funding for the Bridge, once it was ready to go up, proved challenging. after the crash of 1929, the Bridge & Highway District incorporated by the legislature to see the project through, was unable to raise funds for the project; they lobbied for a bond measure, which voters approved in 1930, but the bonds didn’t sell. ultimately, the founder of Bank of America (Amadeo Giannini) agreed to buy the lot in an effort to boost the local economy.

construction began on January 5, 1933, under Strauss’ supervision, and was completed in April 1937 (ahead of schedule and under budget. at the time of its completion, it was the longest suspension bridge in the world; today it is second only to the Verrazano-Narrows Bridge. until 1998, it was also the tallest, with the span towering 746 feet high and the span some 220 feet above the surface of the water. steel in the bridge was fabricated by Bethlehem Steel in plants in New Jersey, Maryland, and Pennsylvania. it contains some 1.2 million rivets and over 80,000 miles of wire (with some 27,572 wires comprising one cable).

during the project, eleven workers died; one in October 1936, and ten in February when a portion of scaffolding fell through a safety net that hung below the work area. by contrast, the net saved the lives of some 19 men who fell from the work area; they became members of the informal Half-Way to Hell club.

proposals to install netting or higher fences to reduce suicides from the bridge in recent hears have not yet borne fruit. impediments to such measures have included cost, aesthetics, and concerns about what kind of effect additional weight might have on the structural integrity of the bridge. in 2008, the Bridge’s Board of Directors voted to approve a plastic-covered stainless steel net beneath and extending out from the bridge, but cost has prevented that from being installed. instead, information about a suicide helpline is installed at frequent intervals along the bridge, have trained volunteers and law enforcement officers to watch for people in distress, and closed the bridge to pedestrians at night. despite those efforts, however, the number of suicides each year remains high.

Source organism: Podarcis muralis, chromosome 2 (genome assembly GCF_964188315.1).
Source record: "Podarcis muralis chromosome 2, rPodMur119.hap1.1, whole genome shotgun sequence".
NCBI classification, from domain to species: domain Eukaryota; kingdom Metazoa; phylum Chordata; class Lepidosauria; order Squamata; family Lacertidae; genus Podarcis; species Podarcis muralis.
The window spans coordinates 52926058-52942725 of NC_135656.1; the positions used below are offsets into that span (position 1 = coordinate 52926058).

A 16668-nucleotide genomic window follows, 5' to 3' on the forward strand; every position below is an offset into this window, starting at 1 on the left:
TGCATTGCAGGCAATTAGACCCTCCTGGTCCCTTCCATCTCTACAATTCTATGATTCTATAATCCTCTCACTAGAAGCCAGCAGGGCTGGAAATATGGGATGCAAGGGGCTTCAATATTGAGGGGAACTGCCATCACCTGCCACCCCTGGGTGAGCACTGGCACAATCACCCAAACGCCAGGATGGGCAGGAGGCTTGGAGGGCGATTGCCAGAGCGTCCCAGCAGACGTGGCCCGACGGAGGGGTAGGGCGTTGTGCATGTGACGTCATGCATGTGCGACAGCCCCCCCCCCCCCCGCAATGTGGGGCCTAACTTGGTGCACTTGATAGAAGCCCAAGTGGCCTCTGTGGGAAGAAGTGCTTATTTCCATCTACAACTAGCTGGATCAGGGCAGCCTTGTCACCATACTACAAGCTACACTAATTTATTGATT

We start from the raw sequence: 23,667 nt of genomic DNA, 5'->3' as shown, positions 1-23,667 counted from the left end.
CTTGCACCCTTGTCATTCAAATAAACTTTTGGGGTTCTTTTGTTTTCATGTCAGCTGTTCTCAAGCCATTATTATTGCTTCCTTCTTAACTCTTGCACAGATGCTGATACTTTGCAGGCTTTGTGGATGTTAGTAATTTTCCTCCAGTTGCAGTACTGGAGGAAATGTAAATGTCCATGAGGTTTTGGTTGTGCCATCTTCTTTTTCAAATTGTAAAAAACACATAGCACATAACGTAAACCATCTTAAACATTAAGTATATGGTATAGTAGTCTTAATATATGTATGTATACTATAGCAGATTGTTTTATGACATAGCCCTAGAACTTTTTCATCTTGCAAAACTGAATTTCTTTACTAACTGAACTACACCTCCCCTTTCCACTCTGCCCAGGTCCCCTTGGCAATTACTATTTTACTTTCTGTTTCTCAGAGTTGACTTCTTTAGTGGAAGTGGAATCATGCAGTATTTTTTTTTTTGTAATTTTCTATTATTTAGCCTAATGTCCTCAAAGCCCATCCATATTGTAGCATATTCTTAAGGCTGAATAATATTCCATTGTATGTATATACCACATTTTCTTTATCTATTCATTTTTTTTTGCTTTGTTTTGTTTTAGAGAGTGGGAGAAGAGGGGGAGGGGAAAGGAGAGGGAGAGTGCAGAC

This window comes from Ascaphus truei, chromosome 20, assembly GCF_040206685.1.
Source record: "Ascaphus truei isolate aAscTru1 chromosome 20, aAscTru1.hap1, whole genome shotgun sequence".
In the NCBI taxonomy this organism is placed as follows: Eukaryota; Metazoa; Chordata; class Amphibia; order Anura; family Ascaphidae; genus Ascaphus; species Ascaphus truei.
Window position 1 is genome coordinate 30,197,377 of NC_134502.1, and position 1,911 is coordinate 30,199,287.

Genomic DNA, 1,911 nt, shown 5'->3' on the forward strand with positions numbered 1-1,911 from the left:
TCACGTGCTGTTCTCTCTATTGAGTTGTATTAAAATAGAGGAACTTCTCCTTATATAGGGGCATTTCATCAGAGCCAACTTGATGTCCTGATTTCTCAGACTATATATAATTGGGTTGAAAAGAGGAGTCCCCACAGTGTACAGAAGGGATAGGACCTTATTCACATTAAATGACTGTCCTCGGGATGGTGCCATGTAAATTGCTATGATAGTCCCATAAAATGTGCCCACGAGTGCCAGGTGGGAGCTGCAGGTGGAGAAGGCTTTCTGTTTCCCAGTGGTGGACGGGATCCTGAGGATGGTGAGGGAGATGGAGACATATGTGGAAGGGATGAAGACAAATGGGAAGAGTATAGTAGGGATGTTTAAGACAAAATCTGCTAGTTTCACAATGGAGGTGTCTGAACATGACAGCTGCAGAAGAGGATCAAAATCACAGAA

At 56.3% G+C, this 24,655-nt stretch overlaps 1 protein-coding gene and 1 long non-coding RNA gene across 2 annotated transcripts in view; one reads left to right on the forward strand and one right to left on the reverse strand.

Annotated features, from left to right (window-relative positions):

it remains one of the most iconic and visited landmarks in the United States. we saw countless pedestrians and tourists on rented bicycles traversing the span as we ourselves took it in on foot. San Francisco City Guides runs free walking tours of the bridge as well, for those that want to know more about the history of the bridge and its construction.

quirky Key West

you hear it everywhere from everyone — Key West is “weird”. residents pride themselves on being weird, being counter culture, thwarting expectations.

maybe it is and maybe residents do. if you get rid of all the tourists. or get away from Duval Street and Mallory Square. when we saw what were obviously native islanders, they certainly seemed a little off — exactly what you think of when you think of someone “quirky.” mostly, though, Key West is a slightly offbeat tourist magnet with kitschy gift shops, touristy museums, overpriced sights, and plenty of street performers. I cannot imagine being on the island during the summer or in the height of Spring Break season. it must a different world.

we did manage to get slightly off the beaten path, thankfully. after our attempt to eat at a very Popular Spot was thwarted by a 70 minute wait, we walked the mile and a half to its sister restaurant on Higgs Beach. in the end we probably didn’t get our food any sooner than if we’d waited at the first place, but the walk afforded us with an alternative view of Key West that we hadn’t yet encountered on our shuttle rides or walks around the northwest end of the island.

on Higgs Beach, despite the wind coming off the water, a group of leathery-skinned locals sat on chairs in the shade of a palm tree, chatting. a sign warning of jellyfish danger greeted you on approach to rather murky-looking water. and, perhaps the best example of Key West’s alleged “quirkiness”, a peace sign composed of coconuts that had fallen from a nearby tree.